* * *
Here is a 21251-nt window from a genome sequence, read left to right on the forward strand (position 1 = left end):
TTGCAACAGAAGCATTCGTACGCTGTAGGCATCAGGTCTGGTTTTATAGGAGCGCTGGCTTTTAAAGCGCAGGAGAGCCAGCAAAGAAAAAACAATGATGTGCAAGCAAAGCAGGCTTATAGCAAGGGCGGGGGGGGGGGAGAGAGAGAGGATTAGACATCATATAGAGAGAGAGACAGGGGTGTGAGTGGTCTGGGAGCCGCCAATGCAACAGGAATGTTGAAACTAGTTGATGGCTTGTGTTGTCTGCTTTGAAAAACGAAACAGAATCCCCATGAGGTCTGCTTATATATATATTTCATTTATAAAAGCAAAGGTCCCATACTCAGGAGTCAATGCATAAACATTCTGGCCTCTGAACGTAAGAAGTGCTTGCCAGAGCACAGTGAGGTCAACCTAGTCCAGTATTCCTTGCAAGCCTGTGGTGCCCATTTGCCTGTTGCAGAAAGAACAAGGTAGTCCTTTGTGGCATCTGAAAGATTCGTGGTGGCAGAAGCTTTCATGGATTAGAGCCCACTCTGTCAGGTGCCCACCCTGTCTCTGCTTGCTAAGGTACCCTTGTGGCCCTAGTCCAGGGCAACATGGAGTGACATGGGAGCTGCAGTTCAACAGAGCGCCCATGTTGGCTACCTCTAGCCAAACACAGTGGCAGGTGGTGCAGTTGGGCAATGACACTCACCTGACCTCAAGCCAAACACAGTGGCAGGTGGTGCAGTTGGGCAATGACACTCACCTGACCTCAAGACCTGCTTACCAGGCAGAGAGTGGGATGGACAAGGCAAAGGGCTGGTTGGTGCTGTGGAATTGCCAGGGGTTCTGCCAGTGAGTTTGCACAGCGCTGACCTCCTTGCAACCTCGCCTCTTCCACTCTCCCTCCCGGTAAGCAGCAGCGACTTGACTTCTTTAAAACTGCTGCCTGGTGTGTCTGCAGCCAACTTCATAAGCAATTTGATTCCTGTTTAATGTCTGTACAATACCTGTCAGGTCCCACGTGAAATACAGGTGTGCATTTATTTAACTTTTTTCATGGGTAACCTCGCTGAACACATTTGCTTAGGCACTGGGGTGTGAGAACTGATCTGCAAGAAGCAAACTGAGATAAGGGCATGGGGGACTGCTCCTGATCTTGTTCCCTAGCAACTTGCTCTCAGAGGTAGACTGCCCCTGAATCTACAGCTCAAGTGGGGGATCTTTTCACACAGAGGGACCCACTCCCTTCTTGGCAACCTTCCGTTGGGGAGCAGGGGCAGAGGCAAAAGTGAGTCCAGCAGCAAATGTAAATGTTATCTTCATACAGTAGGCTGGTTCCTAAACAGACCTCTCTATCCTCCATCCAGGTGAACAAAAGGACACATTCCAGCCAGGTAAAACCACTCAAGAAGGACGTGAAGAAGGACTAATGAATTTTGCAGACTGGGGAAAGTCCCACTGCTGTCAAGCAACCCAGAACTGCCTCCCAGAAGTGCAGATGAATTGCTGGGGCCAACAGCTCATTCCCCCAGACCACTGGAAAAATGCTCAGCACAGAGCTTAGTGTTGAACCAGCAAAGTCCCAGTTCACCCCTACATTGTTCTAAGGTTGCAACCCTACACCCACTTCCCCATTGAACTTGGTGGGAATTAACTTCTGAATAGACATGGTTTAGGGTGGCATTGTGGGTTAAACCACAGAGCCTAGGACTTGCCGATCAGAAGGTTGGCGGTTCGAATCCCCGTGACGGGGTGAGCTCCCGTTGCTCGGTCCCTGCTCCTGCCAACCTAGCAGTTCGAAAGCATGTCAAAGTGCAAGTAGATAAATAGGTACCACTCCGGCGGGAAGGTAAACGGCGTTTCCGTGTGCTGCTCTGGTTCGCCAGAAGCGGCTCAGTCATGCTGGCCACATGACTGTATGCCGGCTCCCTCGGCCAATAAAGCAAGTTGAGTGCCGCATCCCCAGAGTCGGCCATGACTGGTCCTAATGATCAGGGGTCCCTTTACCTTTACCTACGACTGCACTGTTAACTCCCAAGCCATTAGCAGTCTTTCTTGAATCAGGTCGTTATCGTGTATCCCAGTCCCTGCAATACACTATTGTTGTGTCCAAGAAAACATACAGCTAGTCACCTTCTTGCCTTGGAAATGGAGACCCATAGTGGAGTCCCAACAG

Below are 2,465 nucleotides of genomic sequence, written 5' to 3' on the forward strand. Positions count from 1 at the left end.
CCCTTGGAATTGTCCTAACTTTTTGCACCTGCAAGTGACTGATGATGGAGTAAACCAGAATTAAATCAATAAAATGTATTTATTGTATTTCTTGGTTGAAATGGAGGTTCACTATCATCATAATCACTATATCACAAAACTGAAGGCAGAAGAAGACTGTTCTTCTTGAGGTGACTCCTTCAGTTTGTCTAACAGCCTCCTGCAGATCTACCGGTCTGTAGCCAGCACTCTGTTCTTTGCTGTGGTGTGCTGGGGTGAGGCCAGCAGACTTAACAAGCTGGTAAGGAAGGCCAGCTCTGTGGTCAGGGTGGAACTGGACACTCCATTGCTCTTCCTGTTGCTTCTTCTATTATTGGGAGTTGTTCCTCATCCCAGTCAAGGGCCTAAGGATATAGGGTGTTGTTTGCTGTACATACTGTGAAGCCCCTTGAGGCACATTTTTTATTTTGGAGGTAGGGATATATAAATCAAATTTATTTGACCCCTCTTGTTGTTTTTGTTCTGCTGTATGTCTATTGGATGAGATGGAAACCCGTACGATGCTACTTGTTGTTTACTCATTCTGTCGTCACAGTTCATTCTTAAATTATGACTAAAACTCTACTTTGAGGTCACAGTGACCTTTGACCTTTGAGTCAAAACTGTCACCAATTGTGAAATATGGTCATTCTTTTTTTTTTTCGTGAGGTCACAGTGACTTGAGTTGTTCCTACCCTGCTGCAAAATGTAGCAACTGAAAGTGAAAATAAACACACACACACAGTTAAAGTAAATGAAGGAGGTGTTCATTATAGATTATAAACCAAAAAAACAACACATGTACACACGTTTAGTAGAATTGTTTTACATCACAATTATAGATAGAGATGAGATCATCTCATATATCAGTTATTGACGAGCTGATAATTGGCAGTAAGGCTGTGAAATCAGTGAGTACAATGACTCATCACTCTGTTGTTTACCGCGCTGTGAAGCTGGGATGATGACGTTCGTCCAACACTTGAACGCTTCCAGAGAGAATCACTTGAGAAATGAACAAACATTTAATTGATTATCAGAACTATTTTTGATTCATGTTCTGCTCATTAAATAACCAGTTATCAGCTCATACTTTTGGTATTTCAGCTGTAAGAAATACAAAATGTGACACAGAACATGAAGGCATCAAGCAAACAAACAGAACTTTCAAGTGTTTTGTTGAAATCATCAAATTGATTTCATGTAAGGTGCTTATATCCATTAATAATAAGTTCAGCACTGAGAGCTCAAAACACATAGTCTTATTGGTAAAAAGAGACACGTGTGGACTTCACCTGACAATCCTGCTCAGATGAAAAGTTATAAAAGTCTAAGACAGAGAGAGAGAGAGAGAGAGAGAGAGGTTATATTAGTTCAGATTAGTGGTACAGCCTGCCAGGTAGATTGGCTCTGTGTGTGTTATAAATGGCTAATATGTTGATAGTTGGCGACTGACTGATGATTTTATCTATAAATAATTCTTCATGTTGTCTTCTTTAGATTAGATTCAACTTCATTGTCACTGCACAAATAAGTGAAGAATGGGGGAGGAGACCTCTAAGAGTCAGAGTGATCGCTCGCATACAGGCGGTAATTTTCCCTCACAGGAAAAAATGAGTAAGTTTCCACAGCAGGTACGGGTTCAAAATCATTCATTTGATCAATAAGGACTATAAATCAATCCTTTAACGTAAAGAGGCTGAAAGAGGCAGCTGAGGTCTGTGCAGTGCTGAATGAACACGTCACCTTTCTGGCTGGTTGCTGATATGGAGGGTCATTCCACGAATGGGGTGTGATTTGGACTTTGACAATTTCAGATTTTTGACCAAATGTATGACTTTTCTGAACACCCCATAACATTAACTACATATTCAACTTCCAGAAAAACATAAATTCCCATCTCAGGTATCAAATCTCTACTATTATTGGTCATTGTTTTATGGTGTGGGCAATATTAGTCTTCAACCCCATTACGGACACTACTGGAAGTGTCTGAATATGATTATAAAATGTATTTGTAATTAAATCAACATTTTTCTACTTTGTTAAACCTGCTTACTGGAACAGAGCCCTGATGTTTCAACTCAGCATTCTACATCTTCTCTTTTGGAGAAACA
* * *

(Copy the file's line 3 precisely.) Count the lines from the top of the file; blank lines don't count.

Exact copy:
Below are 2,465 nucleotides of genomic sequence, written 5' to 3' on the forward strand. Positions count from 1 at the left end.